Another handsome production from Rykodisc who seem to have their run of film
scores through their valued association with MGM/United Artists. I am sure
there are yet more riches to come. Rykodisc also do everything so well. Design,
music and information are almost all you could ask for.
Carrie is an impressive shocker of a film. I did not see it at the cinema.
I saw it on a portable black and white TV and yet can remember even now the
shock and frisson of the climax in the closing dream scene. Sissy Spacek
and Piper Laurie radiated quirky devotion, innocence abused, religious mania
and gloating horror. The film by the ever-gory Brian de Palma deserved all
the praise it received and receives.
Pino Donaggio’s score is dominated by the strings. It is by no means as striking
when it is out of its visual context. The Carrie theme softly throbs with
an undulating innocence and much of the score shares this inward quality.
If you are looking for parallels then thinks of Barber’s Adagio, Richard
Clayderman and Gabriel Fauré. Track four continues the innocence theme
but injects shudders of deeper strings and harp alongside the ever-so folksy
lines of the first song from Track 2. Track 7 spins a sumptuous Semprini
or James Last type reflective string theme interrupted by darker interjections.
The strings are borne along by harp and solo piano. The music on track 9
judders forward with little cross-currents and texture-rips paralleling the
moment of transition from teen romantic dream (all self-absorbed) to the
bucket of pigs’ blood dumped all over the tragic and then vengeful Carrie.
Track 11 has the music for School in Flames but it is all very quiet - electronic
noises over deep string chords. Track 15 sounds a little like Sibelius’ Rakastava
leavened with a light dusting of Bernard Herrmann until the electronic effects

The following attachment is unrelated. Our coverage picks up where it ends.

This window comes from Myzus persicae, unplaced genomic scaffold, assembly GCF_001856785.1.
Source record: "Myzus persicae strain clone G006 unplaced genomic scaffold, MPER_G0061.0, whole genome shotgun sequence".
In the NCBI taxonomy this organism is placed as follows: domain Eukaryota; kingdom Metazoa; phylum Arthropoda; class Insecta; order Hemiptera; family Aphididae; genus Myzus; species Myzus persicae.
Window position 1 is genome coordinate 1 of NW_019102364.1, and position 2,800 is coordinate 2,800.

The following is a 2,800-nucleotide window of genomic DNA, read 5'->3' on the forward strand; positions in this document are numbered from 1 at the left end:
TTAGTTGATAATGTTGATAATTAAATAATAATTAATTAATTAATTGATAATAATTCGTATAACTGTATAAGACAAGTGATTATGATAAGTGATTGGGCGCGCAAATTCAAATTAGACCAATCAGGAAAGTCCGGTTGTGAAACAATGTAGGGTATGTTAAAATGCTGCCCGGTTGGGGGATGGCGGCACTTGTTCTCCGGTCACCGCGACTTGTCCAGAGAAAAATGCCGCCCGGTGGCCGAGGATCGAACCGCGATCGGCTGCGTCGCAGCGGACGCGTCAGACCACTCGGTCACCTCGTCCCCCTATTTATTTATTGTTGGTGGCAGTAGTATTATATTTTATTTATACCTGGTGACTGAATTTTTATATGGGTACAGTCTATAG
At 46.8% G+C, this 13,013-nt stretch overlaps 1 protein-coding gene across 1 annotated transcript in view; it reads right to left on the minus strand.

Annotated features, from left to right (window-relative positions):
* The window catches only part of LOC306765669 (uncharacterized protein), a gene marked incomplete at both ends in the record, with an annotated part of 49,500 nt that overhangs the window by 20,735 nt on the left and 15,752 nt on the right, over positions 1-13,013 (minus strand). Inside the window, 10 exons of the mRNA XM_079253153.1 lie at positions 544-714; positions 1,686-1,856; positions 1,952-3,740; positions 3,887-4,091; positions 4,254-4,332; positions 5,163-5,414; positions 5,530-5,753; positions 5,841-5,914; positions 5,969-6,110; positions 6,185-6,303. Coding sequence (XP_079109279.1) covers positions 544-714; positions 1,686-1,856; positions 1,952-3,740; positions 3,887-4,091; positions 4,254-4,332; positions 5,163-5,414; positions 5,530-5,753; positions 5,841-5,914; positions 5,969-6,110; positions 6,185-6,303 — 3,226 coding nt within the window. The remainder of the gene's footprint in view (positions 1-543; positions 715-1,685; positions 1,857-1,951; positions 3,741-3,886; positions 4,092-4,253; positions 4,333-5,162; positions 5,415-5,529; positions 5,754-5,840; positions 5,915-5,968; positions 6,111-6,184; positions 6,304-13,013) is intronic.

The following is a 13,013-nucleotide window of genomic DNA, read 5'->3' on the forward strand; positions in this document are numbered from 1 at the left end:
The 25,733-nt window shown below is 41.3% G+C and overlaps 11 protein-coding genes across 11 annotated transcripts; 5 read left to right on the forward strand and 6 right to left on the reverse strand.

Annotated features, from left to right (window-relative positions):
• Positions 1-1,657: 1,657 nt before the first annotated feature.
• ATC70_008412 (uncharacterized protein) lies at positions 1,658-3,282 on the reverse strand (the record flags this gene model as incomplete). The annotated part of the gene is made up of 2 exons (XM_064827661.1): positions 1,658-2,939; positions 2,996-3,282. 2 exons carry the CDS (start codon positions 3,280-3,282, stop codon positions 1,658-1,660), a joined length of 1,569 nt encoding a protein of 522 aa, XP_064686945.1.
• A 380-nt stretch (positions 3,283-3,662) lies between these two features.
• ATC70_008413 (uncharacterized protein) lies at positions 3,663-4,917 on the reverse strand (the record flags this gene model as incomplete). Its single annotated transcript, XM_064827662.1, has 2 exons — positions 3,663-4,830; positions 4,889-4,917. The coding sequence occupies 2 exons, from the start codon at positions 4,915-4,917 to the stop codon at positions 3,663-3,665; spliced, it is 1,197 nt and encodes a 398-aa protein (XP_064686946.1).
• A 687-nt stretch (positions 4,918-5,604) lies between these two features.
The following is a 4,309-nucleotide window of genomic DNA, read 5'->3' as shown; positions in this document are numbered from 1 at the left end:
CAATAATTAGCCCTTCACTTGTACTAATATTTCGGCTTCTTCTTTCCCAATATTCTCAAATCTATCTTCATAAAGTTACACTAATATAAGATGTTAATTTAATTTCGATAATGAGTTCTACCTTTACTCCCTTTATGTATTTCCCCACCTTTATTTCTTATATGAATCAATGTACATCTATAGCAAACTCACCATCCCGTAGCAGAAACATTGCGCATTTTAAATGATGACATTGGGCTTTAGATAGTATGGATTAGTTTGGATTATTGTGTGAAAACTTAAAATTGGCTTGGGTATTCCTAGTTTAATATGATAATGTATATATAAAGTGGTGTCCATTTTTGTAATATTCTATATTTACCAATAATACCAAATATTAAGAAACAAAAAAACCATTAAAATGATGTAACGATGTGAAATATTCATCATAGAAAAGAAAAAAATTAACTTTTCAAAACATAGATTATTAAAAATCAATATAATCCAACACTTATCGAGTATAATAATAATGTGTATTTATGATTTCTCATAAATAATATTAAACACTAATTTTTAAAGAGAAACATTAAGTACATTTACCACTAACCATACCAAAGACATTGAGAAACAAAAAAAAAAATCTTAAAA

appear. Track 16 gives us the main theme again sounding as if it is about
to launch into ‘Close to You’.
There are two songs which are slight little creations but which worked well
in the film but register feebly when separated from the visuals. Notes are
of the usual high standard. Whoever chose Jeff Bond again chose well. He
writes in detail and informatively, addressing both plot and music. Splendid
stills, locations shots and posters. The latter is the French language version
‘Carrie au bal du diable’! Again I would have liked to have known something
about the orchestra which recorded the music, date and location of recording
sessions and name of conductor.
Short value in terms of playing length. The music is pleasant but I feel
ambivalent about it. Sometimes it leaves me with the impression of being
very flimsy and ever so commercial. Then again I listen to the main theme
on the final track and I think to myself that this is definitely worth knowing.
The theme would certainly go well in an anthology. This is a safer recommendation
for horror film fans and especially for those who love the film Carrie and
perhaps those who are fans of Piper Laurie (much underestimated in my view)
and Sissy Spacek.